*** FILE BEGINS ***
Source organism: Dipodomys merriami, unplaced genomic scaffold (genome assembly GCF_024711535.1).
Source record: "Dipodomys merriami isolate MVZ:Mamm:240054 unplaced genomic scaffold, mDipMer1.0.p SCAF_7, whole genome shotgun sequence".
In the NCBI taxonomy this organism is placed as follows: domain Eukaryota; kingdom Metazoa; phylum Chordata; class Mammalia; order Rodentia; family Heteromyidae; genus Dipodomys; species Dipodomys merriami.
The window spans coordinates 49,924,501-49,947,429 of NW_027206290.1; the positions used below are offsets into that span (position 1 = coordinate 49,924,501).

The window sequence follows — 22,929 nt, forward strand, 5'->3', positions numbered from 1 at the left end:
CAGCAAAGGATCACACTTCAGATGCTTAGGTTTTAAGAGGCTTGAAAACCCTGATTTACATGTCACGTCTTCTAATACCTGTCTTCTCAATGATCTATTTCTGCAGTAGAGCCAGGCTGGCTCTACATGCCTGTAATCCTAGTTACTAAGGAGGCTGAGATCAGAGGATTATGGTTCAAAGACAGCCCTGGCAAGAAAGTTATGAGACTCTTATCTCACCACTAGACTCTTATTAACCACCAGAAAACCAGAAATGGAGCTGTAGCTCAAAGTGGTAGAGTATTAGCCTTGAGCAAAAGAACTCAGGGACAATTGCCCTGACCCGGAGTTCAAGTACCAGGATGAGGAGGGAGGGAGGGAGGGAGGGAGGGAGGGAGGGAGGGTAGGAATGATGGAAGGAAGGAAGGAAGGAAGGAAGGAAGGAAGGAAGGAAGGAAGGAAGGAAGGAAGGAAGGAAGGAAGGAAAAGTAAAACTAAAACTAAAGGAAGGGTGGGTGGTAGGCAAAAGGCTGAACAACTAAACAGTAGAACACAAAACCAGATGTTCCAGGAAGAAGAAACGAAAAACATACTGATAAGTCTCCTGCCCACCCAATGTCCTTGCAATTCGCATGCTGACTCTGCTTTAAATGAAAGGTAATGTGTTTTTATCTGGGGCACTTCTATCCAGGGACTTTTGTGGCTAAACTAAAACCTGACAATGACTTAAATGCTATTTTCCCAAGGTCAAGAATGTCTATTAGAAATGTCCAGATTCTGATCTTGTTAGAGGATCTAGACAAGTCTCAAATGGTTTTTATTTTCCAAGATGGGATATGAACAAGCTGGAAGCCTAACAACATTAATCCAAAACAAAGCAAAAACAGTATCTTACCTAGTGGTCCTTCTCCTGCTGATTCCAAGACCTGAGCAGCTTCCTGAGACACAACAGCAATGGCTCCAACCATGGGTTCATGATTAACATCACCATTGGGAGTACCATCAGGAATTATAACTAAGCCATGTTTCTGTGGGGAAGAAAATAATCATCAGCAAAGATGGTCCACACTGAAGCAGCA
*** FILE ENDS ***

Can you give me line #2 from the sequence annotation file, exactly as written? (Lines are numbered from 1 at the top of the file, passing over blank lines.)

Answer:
Source record: "Dipodomys merriami isolate MVZ:Mamm:240054 unplaced genomic scaffold, mDipMer1.0.p SCAF_7, whole genome shotgun sequence".